Roundtrip Delta awards can have one free stopover (in addition to the destination) and one open jaw.

Beyond that, awards have the same routing rules as paid tickets. You can search the routing rules for paid tickets on Expert Flyer. For most domestic itineraries, your legal layover points are specified. For most international awards, a Maximum Permitted Mileage that you can fly is specified, and you can layover anywhere.

All award travel must be completed within one year of the original booking. Changes can’t extend this time frame, so if you can’t fly within one year of your original booking, you’ll have to cancel you award.


One stopover is allowed on all roundtrip Delta awards, even those that are within the continental United States.

A stopover is a layover of more than 4 hours on a domestic award or 24 hours on an international award.

Open Jaws

Roundtrip awards can have one open jaw.

Keep in mind that an open jaw is not a hole in the middle of a single one way award. Those are prohibited.

Free One Ways

Free one ways are possible on Delta awards. Since a free one way requires a stopover at your home airport and using an open jaw, booking a free one way on a Delta award means you cannot use a stopover or open jaw en route on the main award.

The free one way can be BEFORE your main award TO your home airport or AFTER your main award FROM your home airport.

The free one way can be to most places in the continental United States, Alaska, and Canada.

For full details on Free One Ways on Delta Awards, check out this Master Thread.

Special Features’s search results are extremely buggy.

You can look at award results on a monthlong color-coded calendar, so you don’t have to search each day individually, but this calendar is often wrong. It rarely–if ever–includes partner search results in its calculations, showing only the price level of a Delta-metal award each day for a month.

For more information on this problem and solution, see this post.

Taxes, Fees, and Fuel Surcharges


Delta awards require you to pay the government taxes associated with the itinerary.

These start at $5.60 each direction for domestic awards and go up to $300 if you fly to a high tax country. Generally international awards have roundtrip taxes of $50 to $150.


Phone Fee: There is no award booking fee for awards booked at Calling Delta to book an award incurs a $25 per person fee, which is waived for Gold Medallions and higher.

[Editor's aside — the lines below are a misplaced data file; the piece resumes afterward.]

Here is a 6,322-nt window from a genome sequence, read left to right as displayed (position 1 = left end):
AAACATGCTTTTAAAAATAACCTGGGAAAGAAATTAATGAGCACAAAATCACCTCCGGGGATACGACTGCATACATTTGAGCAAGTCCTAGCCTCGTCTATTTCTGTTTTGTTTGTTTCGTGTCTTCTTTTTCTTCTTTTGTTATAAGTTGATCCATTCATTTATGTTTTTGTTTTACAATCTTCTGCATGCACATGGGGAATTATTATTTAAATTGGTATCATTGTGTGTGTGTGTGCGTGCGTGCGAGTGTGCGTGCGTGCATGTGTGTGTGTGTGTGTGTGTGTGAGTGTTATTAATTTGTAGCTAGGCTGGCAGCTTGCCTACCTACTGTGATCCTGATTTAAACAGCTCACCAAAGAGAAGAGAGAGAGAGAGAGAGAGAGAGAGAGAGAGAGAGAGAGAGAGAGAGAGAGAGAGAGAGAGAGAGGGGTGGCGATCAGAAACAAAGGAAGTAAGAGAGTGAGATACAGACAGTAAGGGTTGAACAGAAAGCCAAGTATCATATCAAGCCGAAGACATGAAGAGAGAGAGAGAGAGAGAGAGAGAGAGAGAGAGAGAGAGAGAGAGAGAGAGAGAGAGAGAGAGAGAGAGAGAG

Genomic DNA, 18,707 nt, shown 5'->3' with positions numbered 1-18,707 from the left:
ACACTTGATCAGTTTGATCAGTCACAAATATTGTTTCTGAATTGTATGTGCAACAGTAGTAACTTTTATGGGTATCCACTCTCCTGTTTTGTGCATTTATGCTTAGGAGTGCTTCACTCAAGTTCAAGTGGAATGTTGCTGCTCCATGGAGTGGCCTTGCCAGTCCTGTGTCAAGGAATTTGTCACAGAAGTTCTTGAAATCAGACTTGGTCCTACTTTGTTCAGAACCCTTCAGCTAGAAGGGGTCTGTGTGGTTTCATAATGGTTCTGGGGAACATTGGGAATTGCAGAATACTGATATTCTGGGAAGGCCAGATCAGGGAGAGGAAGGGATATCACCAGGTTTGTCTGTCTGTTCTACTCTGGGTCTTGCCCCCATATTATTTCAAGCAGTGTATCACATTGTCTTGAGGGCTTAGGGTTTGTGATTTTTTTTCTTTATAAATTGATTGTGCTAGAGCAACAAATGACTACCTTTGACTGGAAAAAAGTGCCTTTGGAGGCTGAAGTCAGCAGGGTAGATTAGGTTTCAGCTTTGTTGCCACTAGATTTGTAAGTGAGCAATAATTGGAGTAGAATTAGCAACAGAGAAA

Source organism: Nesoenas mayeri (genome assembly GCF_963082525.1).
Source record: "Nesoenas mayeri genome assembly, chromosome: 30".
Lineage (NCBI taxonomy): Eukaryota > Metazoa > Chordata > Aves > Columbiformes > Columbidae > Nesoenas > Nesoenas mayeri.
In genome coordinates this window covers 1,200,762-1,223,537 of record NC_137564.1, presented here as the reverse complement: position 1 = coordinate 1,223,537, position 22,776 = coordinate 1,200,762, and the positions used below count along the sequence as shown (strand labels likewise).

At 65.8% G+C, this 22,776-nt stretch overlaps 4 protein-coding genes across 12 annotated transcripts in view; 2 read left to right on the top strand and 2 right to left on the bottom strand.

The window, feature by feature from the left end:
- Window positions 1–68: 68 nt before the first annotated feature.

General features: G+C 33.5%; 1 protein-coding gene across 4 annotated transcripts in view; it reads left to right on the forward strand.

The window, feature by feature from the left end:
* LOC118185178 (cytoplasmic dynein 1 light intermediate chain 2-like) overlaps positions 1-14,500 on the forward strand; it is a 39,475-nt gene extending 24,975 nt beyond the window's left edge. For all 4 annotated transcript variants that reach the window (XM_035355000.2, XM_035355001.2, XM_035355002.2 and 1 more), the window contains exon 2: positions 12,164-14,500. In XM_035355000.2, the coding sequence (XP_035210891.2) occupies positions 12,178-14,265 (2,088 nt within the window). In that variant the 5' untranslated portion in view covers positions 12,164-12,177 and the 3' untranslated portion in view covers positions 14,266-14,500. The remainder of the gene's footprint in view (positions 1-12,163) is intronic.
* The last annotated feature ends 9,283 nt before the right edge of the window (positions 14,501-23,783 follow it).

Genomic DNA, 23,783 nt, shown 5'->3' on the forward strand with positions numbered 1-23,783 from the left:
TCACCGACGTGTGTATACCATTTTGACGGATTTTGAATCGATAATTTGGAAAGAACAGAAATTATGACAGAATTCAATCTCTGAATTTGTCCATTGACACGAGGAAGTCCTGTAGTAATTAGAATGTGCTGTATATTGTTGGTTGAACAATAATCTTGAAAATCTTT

Changes: There is a $150 fee per person to make changes to Delta awards, which is waived for Platinum and Diamond Elites. No changes are allowed within 72 hours of departure.

Cancellation: There is a $150 fee per person to cancel Delta awards, which is waived for Platinum and Diamond Elites. No cancellations are allowed within 72 hours of departure.

Full details on Delta’s award fees can be found here.

Fuel Surcharges

Delta collects fuel surcharges on many of its partners. See a near-complete list here.

How to Book Delta Awards

Very few of Delta’s partners can be searched and booked on

Partners that can’t be searched online can be searched by calling Delta at 800-323-2323 or by searching other SkyTeam award search engines.

If you can’t seem to find the award you want for your dream trip, you can hire my Award Booking Service to search and book your Delta awards. We have the expertise to search every Delta partner to maximize convenience and luxury while minimizing out-of-pocket cost.

Bottom Line

I don’t love Delta miles, but I collect them as part of a balanced miles strategy.

Delta miles are great to Australia and can be used to fly to any inhabited continent.

Delta’s award chart is expensive for economy and business awards, and you can’t book First Class awards at all on international flights.

One stopover and one open jaw are allowed on all roundtrip Delta awards, so free one ways are possible on all roundtrip Delta awards, even those wholly within the continental United States.

Any questions? What did I leave out?